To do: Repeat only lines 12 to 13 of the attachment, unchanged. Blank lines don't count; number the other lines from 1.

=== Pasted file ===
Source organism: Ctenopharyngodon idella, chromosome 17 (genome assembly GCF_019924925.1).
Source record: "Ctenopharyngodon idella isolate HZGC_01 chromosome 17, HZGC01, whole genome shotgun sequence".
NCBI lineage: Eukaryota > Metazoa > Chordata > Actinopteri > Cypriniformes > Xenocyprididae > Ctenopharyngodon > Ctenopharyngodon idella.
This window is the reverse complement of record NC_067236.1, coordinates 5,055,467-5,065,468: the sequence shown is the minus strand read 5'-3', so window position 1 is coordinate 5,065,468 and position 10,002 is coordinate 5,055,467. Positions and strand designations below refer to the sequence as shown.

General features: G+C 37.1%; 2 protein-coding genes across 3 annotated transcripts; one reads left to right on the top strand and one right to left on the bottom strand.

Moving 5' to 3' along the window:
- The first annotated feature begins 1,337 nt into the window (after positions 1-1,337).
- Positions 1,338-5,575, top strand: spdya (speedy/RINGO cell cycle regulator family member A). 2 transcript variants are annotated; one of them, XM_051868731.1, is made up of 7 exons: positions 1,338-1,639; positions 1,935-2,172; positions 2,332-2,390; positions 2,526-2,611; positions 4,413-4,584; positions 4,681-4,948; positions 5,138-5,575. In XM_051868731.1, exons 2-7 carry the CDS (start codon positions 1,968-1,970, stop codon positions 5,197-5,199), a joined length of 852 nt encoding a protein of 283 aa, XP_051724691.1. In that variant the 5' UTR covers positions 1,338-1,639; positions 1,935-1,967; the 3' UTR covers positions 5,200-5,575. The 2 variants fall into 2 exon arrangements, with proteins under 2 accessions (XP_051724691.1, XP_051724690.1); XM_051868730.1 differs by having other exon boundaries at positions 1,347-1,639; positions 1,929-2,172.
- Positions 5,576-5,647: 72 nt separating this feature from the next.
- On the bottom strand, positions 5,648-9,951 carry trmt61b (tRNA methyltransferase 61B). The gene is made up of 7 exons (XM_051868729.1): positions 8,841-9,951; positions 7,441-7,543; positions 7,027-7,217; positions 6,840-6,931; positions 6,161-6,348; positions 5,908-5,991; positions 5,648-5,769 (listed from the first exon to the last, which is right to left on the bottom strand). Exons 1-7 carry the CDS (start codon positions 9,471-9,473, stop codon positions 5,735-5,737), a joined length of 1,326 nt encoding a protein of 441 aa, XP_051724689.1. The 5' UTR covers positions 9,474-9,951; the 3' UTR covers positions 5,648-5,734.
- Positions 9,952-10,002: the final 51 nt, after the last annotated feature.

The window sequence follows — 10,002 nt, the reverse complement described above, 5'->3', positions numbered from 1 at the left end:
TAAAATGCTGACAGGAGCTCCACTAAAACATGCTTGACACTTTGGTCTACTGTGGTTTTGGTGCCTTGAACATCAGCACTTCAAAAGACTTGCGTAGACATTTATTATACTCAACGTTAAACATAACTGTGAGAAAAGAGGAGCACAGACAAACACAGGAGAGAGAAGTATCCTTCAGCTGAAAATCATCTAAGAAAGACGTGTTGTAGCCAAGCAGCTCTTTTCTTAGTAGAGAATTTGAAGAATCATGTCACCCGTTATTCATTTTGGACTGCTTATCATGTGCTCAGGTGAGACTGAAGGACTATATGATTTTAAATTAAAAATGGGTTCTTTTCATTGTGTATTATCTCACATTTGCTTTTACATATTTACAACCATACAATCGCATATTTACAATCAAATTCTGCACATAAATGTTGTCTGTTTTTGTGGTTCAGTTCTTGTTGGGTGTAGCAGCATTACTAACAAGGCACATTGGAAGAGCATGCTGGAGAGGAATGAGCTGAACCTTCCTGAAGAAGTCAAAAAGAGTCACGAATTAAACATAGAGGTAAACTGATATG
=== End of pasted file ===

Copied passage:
The window sequence follows — 10,002 nt, the reverse complement described above, 5'->3', positions numbered from 1 at the left end:
TAAAATGCTGACAGGAGCTCCACTAAAACATGCTTGACACTTTGGTCTACTGTGGTTTTGGTGCCTTGAACATCAGCACTTCAAAAGACTTGCGTAGACATTTATTATACTCAACGTTAAACATAACTGTGAGAAAAGAGGAGCACAGACAAACACAGGAGAGAGAAGTATCCTTCAGCTGAAAATCATCTAAGAAAGACGTGTTGTAGCCAAGCAGCTCTTTTCTTAGTAGAGAATTTGAAGAATCATGTCACCCGTTATTCATTTTGGACTGCTTATCATGTGCTCAGGTGAGACTGAAGGACTATATGATTTTAAATTAAAAATGGGTTCTTTTCATTGTGTATTATCTCACATTTGCTTTTACATATTTACAACCATACAATCGCATATTTACAATCAAATTCTGCACATAAATGTTGTCTGTTTTTGTGGTTCAGTTCTTGTTGGGTGTAGCAGCATTACTAACAAGGCACATTGGAAGAGCATGCTGGAGAGGAATGAGCTGAACCTTCCTGAAGAAGTCAAAAAGAGTCACGAATTAAACATAGAGGTAAACTGATATG